Not surprisingly, my post on Christianity and politics attracted some vigorous commentary. Some of it, written by people who like the label “Christian” but don’t like Gospel ethics, merely denied that the texts say what they say. But much of it was quite serious.
I should have been more emphatic — though I don’t think I could have been clearer — that I was discussing “Christianity” as a set of ethical beliefs, not as a personal identity.
There are, of course, other perfectly good meanings of “Christian.” Someone could legitimately be called a Christian because he was baptized into a Christian church, or merely the child of Christian parents. (This might be thought of as “ethnic” Christianity; think of “Jewish” as a parallel case.) Someone could legitimately be called a Christian if she is an active member of a Christian church. (Call that the Christianity of belonging.) Finally, someone can be called a Christian if he accepts the Atonement and hopes to find salvation thereby. (The Christianity of faith.)
Admittedly, I was playing on the fact that many who are Christians in those three senses in the ethnic, belonging, and faith senses who aren’t Christians in the sense I was using: that is, who don’t accept as correct, or as binding on themselves, the intellectually puzzling and behaviorally challenging ethical doctrines attributed to Jesus of Nazareth in the Gospels.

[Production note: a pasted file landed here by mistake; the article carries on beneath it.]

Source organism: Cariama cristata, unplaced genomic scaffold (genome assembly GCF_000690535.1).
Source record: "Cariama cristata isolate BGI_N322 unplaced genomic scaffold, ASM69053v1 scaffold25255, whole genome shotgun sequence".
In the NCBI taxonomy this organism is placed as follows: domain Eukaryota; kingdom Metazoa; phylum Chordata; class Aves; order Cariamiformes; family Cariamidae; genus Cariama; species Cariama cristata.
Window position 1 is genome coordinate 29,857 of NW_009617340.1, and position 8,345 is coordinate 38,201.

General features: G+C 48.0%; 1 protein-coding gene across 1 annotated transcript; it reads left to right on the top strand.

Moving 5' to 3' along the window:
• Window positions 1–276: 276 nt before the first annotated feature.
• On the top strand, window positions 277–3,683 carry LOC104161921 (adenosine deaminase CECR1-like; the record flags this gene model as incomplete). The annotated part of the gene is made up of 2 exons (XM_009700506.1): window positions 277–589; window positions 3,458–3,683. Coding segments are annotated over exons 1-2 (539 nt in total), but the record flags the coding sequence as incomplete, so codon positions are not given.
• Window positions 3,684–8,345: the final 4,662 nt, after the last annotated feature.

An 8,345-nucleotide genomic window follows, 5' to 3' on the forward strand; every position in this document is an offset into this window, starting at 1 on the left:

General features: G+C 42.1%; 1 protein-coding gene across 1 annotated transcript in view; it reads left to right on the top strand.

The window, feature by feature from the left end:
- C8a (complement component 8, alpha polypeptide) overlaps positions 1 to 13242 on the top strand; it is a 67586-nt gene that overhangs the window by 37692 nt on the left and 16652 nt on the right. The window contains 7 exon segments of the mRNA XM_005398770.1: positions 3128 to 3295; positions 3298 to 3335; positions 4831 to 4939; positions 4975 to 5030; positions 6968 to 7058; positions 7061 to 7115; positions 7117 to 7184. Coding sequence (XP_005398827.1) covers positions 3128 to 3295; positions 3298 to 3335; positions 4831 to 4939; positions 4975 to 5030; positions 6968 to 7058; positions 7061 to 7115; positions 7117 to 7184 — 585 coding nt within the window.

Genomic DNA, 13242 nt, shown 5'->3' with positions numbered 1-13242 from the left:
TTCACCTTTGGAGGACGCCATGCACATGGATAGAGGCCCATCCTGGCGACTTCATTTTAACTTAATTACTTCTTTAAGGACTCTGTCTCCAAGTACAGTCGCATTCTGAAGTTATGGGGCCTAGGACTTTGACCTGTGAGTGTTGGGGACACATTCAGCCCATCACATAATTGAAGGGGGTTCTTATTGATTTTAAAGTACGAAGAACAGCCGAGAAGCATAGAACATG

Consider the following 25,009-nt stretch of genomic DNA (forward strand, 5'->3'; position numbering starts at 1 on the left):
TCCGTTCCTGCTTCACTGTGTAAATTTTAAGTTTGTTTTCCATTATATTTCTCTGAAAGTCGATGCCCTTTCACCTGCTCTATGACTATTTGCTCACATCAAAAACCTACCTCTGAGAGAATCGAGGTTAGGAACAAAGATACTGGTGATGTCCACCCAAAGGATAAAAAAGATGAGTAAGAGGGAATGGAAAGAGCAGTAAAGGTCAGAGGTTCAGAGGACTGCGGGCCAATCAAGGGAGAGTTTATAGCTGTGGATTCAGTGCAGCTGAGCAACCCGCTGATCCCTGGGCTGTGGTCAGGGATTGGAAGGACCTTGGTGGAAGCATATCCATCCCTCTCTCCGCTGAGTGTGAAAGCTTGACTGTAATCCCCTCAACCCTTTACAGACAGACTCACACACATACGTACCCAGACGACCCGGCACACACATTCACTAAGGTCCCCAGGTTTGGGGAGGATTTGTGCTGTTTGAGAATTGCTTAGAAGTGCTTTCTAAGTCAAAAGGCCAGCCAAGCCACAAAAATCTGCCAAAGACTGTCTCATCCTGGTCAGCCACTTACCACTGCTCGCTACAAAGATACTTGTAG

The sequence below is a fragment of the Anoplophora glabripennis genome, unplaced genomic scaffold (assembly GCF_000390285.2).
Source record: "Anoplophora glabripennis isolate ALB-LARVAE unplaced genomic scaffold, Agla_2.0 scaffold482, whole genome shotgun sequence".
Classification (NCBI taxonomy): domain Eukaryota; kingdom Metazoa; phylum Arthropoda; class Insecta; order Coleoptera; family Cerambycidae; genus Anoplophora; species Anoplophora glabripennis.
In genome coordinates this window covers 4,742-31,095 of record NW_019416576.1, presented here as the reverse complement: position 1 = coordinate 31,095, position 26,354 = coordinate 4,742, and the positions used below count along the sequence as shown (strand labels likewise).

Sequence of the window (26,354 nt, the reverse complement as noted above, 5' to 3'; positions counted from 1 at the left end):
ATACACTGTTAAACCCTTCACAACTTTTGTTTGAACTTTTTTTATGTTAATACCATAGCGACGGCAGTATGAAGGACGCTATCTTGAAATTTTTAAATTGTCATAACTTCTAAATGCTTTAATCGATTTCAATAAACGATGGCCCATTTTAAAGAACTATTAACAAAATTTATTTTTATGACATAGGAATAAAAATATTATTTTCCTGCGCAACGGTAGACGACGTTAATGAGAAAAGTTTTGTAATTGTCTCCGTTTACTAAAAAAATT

Some readers thought I was referring to “ethnic” or “belonging” Christians in making the claim that “Christians” shouldn’t be taken seriously as political participants. That would clearly be absurd.
What seemed to cause the most anguish was the impression that, in criticizing Professor Bainbridge’s consistency I was challenging his sincerity, or even his claim to membership in the Kingdom of Heaven. One reader suggested rather huffily that the Professor’s status as a Christian was not for me (or even the good Professor) to decide. That’s surely right, if “Christian” means “someone saved.”
But if Christianity means a set of beliefs, then it’s perfectly possible for an outsider to say whether someone’s remarks indicate that he holds those beliefs. It should be no more offensive to say that “X is not a Christian” in that sense when he rejects the love of enemies than it is to say “X is not a Kantian” after X argues for a consequentialist ethic.
One reader seemed to think that I had made Professor Bainbridge out to be a hypocrite (a thought that seemed to please that reader). But that isn’t right. I did not detect, or claim to detect, any distance between Professor Bainbridge’s actions and his professed beliefs. What I thought I saw — and I still think so –is a disconnection between the label “Christian” and the beliefs he expressed: in particular, his rejection of the idea, as expressed by Cardinal Martino, that one should love one’s enemies.
I was somewhat reassured by a letter from a good friend who is also a minister in a Christian church, who makes what seems to me a useful distinction:
You don’t have to worry about that tiny minority of people who are actually trying to follow Jesus, not just worship him. If they are truly following him, they aren’t trying to take over secular governments in the first place.
Jesus is worshipped; he is not followed, and cannot be followed by people who have acquired coercive power.
[Note: If you are one of the correspondents whose thoughts are referred to above, and want to be identified by name, please let me know and I will happily comply. The default option is that emails are private.]
Second update here.